This invention relates to a system and method for improving speech intelligibility in transmitted speech signals. The invention increases the probability that speech will be accurately recognized and interpreted by preserving high frequency information that is typically discarded or otherwise lost in most conventional communications systems. The invention does so without fundamentally altering the pitch and other tonal sound qualities of the affected speech signal.
The invention uses a form of frequency compression to move higher frequency information to lower frequencies that are within a communication system's passband. As a result, higher frequency information which is typically related to enunciated consonants is not lost to filtering or other factors limiting the bandwidth of the system.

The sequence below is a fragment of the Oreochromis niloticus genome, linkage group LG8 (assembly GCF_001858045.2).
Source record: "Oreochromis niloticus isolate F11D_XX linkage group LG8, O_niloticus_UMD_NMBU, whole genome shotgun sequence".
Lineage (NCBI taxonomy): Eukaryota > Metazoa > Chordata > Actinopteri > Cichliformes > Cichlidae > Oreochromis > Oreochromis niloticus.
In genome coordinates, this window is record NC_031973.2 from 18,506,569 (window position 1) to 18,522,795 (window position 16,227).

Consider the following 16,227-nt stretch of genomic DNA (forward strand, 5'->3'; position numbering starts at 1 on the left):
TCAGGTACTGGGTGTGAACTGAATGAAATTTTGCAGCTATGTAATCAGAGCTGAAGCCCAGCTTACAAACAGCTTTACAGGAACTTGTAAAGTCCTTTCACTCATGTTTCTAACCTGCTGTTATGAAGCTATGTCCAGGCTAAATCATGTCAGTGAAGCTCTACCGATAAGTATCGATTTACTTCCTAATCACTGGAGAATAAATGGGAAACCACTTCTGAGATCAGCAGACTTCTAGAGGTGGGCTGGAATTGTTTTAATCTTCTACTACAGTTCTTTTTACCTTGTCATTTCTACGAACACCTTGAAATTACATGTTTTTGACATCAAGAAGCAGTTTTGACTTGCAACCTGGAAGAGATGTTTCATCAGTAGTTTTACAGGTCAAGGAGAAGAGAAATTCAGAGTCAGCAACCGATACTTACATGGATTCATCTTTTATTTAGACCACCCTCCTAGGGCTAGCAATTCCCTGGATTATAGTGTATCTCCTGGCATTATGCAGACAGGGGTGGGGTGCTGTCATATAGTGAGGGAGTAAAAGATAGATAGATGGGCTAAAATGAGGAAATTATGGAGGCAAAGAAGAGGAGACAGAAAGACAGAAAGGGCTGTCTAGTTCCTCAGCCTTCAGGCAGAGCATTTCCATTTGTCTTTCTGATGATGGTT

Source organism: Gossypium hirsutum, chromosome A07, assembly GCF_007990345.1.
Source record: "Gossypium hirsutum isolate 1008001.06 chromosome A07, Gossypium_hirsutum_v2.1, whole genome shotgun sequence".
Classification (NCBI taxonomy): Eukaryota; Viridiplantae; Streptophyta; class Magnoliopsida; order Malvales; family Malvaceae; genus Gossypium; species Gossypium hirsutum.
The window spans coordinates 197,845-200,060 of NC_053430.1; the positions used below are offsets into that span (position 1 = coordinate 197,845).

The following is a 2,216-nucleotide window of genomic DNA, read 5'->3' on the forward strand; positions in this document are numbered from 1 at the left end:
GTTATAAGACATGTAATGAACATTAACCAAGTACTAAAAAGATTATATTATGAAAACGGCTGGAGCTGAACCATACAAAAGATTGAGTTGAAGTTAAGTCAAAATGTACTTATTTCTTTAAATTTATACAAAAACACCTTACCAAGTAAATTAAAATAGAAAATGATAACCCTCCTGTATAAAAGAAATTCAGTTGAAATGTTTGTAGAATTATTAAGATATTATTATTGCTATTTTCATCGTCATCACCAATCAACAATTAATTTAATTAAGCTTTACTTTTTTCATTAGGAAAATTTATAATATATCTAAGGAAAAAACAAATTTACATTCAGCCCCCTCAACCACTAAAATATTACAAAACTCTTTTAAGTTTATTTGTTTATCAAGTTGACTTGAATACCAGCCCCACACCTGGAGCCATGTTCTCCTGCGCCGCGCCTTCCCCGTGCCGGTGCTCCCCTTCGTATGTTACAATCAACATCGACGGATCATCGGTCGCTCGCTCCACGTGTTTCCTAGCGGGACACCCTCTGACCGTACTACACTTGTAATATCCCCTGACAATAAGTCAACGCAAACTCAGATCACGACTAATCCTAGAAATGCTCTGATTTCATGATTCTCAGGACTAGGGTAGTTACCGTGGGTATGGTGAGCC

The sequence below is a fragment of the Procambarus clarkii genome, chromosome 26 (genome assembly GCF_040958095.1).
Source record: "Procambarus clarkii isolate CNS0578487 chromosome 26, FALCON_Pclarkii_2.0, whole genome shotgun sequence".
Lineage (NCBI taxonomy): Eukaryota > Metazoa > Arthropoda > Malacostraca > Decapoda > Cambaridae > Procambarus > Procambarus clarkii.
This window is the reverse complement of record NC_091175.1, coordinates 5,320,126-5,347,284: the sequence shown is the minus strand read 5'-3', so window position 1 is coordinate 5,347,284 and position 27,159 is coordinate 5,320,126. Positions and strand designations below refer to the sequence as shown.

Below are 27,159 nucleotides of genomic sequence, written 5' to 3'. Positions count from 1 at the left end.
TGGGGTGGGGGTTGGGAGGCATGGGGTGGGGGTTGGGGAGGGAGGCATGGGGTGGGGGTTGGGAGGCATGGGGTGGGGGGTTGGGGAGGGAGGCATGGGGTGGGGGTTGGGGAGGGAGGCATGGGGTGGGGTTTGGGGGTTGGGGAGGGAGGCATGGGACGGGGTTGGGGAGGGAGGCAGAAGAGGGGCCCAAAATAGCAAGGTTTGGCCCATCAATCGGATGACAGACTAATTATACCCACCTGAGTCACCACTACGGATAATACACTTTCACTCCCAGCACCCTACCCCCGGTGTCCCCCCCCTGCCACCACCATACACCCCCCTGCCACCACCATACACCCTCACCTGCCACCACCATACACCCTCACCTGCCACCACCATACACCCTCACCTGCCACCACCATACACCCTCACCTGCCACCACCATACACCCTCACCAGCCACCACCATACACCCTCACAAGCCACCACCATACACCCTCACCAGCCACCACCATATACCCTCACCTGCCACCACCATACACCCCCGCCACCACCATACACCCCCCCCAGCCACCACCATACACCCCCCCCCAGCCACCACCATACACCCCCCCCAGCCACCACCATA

The invention employs a two stage approach. Lower frequency components of a speech signal, such as those associated with vowel sounds, are left unchanged. This substantially preserves the overall tone quality and pitch of the original speech signal. If the compressed speech signal is reproduced without subsequent re-expansion, the signal will sound reasonably similar to a reproduced speech signal without compression. A portion of the passband, however is reserved for compressed higher frequency information. The higher frequency components of the speech signal, those which are normally associated with consonants, and which are typically lost to filtering in most conventional communication systems, are preserved by compressing the higher frequency information into the reserved portion of the passband. A transmitted speech signal compressed in this manner preserves consonant information that greatly enhances the intelligibility of the received signal. The invention does so without fundamentally changing the pitch of the transmitted signal. The reserved portion of the passband containing the compressed frequencies can be re-expanded at the receiver to further improve the quality of the received speech signal.